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Experts: no legal barrier to iScotland joining EU...but negotiations would be tough

There appears to be no legal barrier or point of principle to prevent an independent Scotland from joining the EU, while a prolonged process of accession would not be necessary, according to experts on constitutional change.

Joining the EU on the existing terms of the UK would simplify the process, but the Scottish Government's proposed time-frame of 18 months is "too ambitious", Holyrood's European and External Relations Committee was told.

Experts also told MSPs that while it is unlikely that member states would veto Scotland's membership, the country would face tough negotiations on issues such as the budget, agricultural policy and security and justice.

The committee was taking evidence from a trio of academics who have been examining the impact of independence as part of the Economic and Social Research Council (ESRC) programme.

It is just over a week since the Scottish Government published its White Paper which outlines its proposals for membership of organisations such as the EU and Nato.

The Government asserts that Scotland would join the EU as part of a transition process, with negotiations taking place from within the organisation in the period between a Yes vote in September next year and Scotland becoming independent in March 2016.

Professor Michael Keating, director at the ESRC Scottish Centre on Constitutional Change, backed this view but said a time-frame of two years or more is more realistic.

He said: "In the last few months we have made a lot of progress on this issue to the extent of saying there doesn't seem to be an issue of principle, and there doesn't seem to be a legal issue on this. But there are huge practical difficulties to be overcome.

"So it is the details of the negotiation that are going to be the difficulties."

Prof Keating was joined at the committee by Professor Stephen Tierney, director of the Edinburgh Centre for Constitutional Law, who has examined the legal aspects of EU membership, and Dr Colin Fleming, also from the ESRC Scottish Centre on Constitutional Change, who has studied defence and security in relation to independence.

They agree that it would not be in the interests of any country for Scotland to be outside the EU for any period of time, due to the high level of disruption this would cause.

Prof Keating said: "Largely the interests of the rest of the UK would be to make sure that Scotland did not remain outside (the EU) for any period of time.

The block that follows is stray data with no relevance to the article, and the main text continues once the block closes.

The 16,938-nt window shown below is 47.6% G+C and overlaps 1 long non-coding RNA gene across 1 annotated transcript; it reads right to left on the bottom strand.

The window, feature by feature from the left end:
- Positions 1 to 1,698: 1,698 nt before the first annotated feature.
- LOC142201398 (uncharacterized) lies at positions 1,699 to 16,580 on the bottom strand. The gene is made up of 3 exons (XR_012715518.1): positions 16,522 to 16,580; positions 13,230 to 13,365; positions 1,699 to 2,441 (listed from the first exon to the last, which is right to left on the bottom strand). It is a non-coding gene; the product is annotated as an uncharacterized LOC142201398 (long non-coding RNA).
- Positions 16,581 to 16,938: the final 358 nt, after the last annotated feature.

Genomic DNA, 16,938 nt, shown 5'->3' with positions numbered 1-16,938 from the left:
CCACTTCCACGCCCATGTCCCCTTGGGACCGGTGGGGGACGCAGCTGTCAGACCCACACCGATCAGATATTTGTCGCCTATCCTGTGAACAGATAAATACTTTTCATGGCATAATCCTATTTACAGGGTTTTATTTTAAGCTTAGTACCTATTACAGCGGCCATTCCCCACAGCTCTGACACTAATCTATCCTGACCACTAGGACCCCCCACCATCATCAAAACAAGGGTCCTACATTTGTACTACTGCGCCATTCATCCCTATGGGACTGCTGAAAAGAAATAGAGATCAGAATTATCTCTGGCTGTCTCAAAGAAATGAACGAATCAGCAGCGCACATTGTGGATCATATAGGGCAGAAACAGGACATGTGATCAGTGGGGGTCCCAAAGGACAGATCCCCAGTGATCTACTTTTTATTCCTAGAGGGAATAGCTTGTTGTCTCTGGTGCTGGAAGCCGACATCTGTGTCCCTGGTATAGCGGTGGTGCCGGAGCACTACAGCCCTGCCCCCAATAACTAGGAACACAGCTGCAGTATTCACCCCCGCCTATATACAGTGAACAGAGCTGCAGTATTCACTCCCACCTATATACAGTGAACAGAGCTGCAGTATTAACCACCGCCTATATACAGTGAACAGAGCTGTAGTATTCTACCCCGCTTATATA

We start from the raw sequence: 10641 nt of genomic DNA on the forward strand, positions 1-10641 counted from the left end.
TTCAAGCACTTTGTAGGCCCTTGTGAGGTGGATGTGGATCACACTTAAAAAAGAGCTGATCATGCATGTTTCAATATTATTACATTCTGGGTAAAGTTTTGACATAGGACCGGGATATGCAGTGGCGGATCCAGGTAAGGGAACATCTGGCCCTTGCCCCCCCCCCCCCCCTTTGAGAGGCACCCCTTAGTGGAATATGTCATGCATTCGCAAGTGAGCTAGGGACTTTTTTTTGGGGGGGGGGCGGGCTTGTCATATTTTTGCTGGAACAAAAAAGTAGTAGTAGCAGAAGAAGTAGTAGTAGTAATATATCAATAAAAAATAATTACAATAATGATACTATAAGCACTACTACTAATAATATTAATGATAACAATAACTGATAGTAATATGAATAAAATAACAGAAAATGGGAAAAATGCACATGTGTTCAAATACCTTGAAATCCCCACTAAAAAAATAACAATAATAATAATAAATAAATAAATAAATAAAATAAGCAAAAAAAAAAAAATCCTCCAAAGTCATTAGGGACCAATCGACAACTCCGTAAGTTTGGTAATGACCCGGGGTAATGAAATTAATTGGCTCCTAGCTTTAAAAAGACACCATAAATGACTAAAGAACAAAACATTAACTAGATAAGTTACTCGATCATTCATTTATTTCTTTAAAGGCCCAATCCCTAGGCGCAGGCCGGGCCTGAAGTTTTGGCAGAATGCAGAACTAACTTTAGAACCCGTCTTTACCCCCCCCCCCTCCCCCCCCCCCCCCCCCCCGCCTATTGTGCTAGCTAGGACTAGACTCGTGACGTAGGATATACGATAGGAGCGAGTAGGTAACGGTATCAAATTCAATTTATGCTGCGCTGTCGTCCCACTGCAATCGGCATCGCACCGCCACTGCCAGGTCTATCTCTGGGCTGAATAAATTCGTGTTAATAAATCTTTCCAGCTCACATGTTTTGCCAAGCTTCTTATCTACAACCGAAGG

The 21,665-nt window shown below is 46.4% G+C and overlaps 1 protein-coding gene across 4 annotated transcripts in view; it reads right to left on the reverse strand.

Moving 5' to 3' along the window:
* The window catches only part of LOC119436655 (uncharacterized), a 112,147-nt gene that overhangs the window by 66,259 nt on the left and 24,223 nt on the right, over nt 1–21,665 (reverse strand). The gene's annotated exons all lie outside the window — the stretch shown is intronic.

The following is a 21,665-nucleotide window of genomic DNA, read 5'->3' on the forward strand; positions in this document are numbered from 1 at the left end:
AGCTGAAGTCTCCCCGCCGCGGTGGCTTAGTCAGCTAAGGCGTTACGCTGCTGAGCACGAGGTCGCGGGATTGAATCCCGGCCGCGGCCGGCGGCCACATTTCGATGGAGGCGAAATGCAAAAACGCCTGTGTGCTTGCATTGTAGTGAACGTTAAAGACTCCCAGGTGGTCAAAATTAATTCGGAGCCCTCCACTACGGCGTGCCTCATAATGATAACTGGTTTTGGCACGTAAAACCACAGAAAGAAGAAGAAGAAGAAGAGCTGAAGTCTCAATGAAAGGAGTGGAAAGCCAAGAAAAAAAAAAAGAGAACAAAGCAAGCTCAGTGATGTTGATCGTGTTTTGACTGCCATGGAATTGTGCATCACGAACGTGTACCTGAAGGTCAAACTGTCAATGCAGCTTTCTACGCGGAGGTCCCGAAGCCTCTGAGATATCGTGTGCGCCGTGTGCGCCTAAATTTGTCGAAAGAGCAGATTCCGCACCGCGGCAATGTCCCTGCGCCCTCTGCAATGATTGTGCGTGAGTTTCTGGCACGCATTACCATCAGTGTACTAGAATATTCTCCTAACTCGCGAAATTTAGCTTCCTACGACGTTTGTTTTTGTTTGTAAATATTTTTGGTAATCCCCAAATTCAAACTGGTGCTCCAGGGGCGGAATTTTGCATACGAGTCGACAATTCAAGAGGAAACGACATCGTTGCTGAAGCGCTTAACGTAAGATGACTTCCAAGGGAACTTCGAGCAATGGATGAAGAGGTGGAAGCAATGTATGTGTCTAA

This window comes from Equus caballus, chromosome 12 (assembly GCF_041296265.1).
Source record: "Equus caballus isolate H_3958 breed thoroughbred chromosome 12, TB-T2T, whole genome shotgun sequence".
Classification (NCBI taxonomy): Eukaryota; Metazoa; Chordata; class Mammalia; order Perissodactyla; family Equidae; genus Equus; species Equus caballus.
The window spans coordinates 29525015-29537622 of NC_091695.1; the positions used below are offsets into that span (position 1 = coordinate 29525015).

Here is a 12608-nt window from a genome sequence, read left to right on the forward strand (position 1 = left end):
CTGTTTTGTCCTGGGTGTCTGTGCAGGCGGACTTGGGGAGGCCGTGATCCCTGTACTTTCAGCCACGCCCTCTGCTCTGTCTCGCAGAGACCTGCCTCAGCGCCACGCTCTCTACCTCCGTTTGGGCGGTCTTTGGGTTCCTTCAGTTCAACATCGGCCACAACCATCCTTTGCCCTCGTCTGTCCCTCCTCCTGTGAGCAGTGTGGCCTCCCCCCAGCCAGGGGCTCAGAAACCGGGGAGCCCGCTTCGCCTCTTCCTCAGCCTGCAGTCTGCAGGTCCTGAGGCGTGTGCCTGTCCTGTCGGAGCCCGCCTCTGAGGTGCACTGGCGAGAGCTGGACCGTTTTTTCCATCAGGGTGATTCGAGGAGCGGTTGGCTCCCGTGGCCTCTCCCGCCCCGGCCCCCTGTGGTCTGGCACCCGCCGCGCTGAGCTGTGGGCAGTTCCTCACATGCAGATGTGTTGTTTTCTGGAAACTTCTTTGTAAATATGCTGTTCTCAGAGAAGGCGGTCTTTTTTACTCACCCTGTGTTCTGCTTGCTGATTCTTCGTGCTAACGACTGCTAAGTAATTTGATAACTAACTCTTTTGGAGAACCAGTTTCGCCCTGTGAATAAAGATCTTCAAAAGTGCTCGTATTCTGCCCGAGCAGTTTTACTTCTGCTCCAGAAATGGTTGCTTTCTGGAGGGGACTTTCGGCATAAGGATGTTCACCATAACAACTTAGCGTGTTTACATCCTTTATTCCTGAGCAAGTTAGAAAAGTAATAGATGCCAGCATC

"None of the member states have threatened to veto. Since some of these member states would be very unhappy about Scottish independence, they might be unco-operative and they might try to increase the price.

"It's not a question of vetos, it's a question of the tough negotiations and how strong Scotland's position would be to get the terms it might want."

Prof Keating said entering the EU on "existing terms simplifies matters because you already have a template there".

He said: "If Scotland wanted to renegotiate its terms ... that would be much more complicated."

There would be "no question of being forced into Schengen", Europe's borderless area, while no state has ever been obliged to join the euro against its will.

But he warned of more difficult areas of negotiation.

"The budget would be a problem. Financial details would be a problem. Things like the agricultural policy - these would be problematic. Then details of things like security and justice ... that would be problematic."

Prof Keating also commented on Scotland's future within the EU.

"I think a much more difficult and much more important issue is where an independent Scotland would go within the European Union. We can talk about the euro. We can talk about the Schengen area. I argue that we would not have to adopt those immediately.

"But in the long run, Scotland would have to decide whether it was going to cling to the rest of the United Kingdom which seems to be moving away from Europe.

"I'm looking for a vision of Scotland in Europe, a vision of what kind of Europe Scotland wants ... and I don't see that in the White Paper."

Commenting on the legalities of accession, Prof Tierney said that while article 49 is the standard process for new memberships, the Government's proposal to use article 48 - a more simple process - seems to be "a plausible route".

Turning to defence, Dr Fleming said: "I think the defence blueprint in the White Paper is a sensible one and gives us a bit of detail, as much as it can, pre-negotiations.

"In terms of Nato membership, defence structures and commitments to personnel, the Scottish Government is trying to reassure the Scottish people, and also the rest of the UK and potential allies in the future, that it takes its defence responsibilities seriously. I think that does come across."

The removal of Trident nuclear weapons from Scotland within a period of seven to 12 years is "a realistic framework to move on".

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